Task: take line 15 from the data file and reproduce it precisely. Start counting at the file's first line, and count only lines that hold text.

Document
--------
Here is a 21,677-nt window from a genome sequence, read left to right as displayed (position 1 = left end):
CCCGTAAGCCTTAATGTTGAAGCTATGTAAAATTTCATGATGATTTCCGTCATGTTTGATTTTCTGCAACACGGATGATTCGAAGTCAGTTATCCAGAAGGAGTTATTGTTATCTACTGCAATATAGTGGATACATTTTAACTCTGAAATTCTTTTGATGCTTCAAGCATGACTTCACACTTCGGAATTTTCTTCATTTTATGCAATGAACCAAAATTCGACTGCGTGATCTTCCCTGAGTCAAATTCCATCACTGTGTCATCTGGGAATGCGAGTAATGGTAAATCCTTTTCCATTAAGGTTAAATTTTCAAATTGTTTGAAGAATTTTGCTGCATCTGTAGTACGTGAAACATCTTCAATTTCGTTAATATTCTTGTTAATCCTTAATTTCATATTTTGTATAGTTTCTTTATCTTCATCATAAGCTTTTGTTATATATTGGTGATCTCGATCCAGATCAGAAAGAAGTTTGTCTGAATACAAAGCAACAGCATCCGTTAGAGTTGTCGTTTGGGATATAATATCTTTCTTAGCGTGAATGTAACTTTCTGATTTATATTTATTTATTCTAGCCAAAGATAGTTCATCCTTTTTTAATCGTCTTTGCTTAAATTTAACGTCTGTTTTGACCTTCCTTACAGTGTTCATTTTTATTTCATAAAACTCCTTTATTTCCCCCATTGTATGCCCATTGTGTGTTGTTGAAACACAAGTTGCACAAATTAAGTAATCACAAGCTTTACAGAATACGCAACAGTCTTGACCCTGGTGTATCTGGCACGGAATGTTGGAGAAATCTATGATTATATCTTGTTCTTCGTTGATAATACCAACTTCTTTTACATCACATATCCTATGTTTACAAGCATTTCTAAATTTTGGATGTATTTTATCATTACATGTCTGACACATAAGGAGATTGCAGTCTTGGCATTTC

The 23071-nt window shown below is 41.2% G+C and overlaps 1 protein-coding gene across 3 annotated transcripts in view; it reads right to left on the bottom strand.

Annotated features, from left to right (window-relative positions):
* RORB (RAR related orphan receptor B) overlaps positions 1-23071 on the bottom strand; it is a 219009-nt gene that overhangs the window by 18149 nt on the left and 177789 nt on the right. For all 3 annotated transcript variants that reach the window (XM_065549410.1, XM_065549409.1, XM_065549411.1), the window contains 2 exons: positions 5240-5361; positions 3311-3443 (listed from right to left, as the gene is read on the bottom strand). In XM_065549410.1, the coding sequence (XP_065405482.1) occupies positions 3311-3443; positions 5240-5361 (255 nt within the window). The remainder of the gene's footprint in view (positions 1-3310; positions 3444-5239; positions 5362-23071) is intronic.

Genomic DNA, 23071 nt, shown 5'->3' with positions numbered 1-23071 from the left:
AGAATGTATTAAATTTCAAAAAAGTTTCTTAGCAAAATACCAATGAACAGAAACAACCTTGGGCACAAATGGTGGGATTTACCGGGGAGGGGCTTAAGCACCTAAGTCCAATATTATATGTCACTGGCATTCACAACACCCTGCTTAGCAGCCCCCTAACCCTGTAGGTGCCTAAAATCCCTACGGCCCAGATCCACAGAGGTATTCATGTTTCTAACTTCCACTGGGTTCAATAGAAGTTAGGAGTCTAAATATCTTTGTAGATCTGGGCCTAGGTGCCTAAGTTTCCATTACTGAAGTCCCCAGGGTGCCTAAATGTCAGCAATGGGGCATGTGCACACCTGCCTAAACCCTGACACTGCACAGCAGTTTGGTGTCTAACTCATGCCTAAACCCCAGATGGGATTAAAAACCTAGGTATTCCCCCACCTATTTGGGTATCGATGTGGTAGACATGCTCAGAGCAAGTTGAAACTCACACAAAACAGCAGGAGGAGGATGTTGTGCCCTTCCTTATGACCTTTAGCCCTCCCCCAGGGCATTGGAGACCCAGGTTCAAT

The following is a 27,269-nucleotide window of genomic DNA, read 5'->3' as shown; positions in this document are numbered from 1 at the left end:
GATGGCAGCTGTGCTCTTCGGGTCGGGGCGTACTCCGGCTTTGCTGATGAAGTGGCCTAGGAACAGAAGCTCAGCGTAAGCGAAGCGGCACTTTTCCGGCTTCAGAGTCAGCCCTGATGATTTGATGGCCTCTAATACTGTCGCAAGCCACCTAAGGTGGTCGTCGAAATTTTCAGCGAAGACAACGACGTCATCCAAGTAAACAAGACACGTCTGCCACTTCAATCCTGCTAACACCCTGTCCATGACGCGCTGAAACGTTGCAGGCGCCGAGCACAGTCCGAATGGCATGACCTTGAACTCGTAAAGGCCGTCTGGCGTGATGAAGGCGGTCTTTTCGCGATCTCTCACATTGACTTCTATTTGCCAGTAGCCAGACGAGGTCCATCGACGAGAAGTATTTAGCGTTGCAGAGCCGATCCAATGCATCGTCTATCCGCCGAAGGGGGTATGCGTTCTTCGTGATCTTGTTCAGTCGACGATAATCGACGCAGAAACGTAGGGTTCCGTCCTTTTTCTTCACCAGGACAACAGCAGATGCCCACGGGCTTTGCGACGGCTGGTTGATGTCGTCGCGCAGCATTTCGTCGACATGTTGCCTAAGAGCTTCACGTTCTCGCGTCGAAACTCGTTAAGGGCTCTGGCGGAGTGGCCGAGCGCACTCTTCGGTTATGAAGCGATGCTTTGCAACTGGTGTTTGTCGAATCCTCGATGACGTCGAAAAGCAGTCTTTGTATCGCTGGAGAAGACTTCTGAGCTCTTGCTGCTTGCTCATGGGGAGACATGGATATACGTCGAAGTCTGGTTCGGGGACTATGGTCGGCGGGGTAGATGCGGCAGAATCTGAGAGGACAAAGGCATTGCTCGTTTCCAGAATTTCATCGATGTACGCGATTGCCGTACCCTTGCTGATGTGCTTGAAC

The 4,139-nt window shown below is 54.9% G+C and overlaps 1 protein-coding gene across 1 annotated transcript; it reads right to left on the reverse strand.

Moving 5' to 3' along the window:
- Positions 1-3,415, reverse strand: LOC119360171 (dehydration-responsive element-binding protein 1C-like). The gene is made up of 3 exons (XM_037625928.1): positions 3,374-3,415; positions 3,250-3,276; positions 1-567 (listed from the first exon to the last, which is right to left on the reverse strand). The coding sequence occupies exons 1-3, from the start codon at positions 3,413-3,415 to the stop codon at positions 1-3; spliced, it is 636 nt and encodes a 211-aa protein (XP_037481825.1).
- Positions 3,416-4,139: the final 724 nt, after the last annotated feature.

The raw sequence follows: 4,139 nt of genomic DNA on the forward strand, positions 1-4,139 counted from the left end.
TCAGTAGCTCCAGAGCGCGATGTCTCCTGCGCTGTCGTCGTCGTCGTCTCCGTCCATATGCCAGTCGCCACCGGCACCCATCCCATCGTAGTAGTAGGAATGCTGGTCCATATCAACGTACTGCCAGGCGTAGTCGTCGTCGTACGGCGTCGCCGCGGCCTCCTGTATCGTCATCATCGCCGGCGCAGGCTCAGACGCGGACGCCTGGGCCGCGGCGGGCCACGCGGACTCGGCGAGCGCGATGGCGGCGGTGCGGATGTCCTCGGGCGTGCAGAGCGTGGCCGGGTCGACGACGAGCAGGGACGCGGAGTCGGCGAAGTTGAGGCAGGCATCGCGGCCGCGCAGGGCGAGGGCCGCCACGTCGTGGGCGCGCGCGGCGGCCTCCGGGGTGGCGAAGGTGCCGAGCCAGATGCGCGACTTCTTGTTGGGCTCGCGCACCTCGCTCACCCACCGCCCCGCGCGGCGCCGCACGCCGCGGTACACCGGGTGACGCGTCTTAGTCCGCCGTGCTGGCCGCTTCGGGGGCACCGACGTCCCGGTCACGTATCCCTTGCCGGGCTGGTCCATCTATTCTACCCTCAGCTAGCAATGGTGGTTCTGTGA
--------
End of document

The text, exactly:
TCAGTAGCTCCAGAGCGCGATGTCTCCTGCGCTGTCGTCGTCGTCGTCTCCGTCCATATGCCAGTCGCCACCGGCACCCATCCCATCGTAGTAGTAGGAATGCTGGTCCATATCAACGTACTGCCAGGCGTAGTCGTCGTCGTACGGCGTCGCCGCGGCCTCCTGTATCGTCATCATCGCCGGCGCAGGCTCAGACGCGGACGCCTGGGCCGCGGCGGGCCACGCGGACTCGGCGAGCGCGATGGCGGCGGTGCGGATGTCCTCGGGCGTGCAGAGCGTGGCCGGGTCGACGACGAGCAGGGACGCGGAGTCGGCGAAGTTGAGGCAGGCATCGCGGCCGCGCAGGGCGAGGGCCGCCACGTCGTGGGCGCGCGCGGCGGCCTCCGGGGTGGCGAAGGTGCCGAGCCAGATGCGCGACTTCTTGTTGGGCTCGCGCACCTCGCTCACCCACCGCCCCGCGCGGCGCCGCACGCCGCGGTACACCGGGTGACGCGTCTTAGTCCGCCGTGCTGGCCGCTTCGGGGGCACCGACGTCCCGGTCACGTATCCCTTGCCGGGCTGGTCCATCTATTCTACCCTCAGCTAGCAATGGTGGTTCTGTGA